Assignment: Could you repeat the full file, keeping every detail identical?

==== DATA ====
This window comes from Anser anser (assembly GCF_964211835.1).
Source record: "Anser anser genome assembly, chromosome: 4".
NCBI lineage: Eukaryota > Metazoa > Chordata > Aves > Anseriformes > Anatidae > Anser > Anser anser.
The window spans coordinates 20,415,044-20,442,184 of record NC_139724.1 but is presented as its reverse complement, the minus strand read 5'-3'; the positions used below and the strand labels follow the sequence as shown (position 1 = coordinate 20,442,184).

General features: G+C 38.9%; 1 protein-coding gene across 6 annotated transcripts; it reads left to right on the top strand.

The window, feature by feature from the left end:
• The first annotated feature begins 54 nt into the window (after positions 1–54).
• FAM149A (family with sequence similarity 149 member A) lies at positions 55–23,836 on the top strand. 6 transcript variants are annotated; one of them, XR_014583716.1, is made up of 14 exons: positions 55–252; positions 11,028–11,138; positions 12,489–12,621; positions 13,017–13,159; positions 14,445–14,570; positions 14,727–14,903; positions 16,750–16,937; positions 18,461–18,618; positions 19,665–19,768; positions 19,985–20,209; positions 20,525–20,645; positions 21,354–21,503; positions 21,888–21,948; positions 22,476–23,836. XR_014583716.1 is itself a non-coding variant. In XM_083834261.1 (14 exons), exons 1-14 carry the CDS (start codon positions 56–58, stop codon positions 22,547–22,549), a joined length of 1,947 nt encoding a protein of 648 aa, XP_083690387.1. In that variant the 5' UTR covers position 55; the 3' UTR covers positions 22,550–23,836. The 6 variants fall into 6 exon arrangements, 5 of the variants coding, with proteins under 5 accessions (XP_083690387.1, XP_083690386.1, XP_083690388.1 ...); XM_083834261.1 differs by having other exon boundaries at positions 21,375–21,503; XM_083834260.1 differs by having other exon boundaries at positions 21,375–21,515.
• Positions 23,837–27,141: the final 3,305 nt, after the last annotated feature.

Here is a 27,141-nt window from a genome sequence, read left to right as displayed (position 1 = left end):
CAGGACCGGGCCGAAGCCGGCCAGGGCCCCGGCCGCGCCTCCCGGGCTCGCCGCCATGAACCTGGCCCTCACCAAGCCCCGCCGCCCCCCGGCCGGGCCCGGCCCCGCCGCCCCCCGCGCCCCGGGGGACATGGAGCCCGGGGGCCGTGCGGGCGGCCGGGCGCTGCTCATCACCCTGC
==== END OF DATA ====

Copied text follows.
This window comes from Anser anser (assembly GCF_964211835.1).
Source record: "Anser anser genome assembly, chromosome: 4".
NCBI lineage: Eukaryota > Metazoa > Chordata > Aves > Anseriformes > Anatidae > Anser > Anser anser.
The window spans coordinates 20,415,044-20,442,184 of record NC_139724.1 but is presented as its reverse complement, the minus strand read 5'-3'; the positions used below and the strand labels follow the sequence as shown (position 1 = coordinate 20,442,184).

General features: G+C 38.9%; 1 protein-coding gene across 6 annotated transcripts; it reads left to right on the top strand.

The window, feature by feature from the left end:
• The first annotated feature begins 54 nt into the window (after positions 1–54).
• FAM149A (family with sequence similarity 149 member A) lies at positions 55–23,836 on the top strand. 6 transcript variants are annotated; one of them, XR_014583716.1, is made up of 14 exons: positions 55–252; positions 11,028–11,138; positions 12,489–12,621; positions 13,017–13,159; positions 14,445–14,570; positions 14,727–14,903; positions 16,750–16,937; positions 18,461–18,618; positions 19,665–19,768; positions 19,985–20,209; positions 20,525–20,645; positions 21,354–21,503; positions 21,888–21,948; positions 22,476–23,836. XR_014583716.1 is itself a non-coding variant. In XM_083834261.1 (14 exons), exons 1-14 carry the CDS (start codon positions 56–58, stop codon positions 22,547–22,549), a joined length of 1,947 nt encoding a protein of 648 aa, XP_083690387.1. In that variant the 5' UTR covers position 55; the 3' UTR covers positions 22,550–23,836. The 6 variants fall into 6 exon arrangements, 5 of the variants coding, with proteins under 5 accessions (XP_083690387.1, XP_083690386.1, XP_083690388.1 ...); XM_083834261.1 differs by having other exon boundaries at positions 21,375–21,503; XM_083834260.1 differs by having other exon boundaries at positions 21,375–21,515.
• Positions 23,837–27,141: the final 3,305 nt, after the last annotated feature.

Here is a 27,141-nt window from a genome sequence, read left to right as displayed (position 1 = left end):
CAGGACCGGGCCGAAGCCGGCCAGGGCCCCGGCCGCGCCTCCCGGGCTCGCCGCCATGAACCTGGCCCTCACCAAGCCCCGCCGCCCCCCGGCCGGGCCCGGCCCCGCCGCCCCCCGCGCCCCGGGGGACATGGAGCCCGGGGGCCGTGCGGGCGGCCGGGCGCTGCTCATCACCCTGC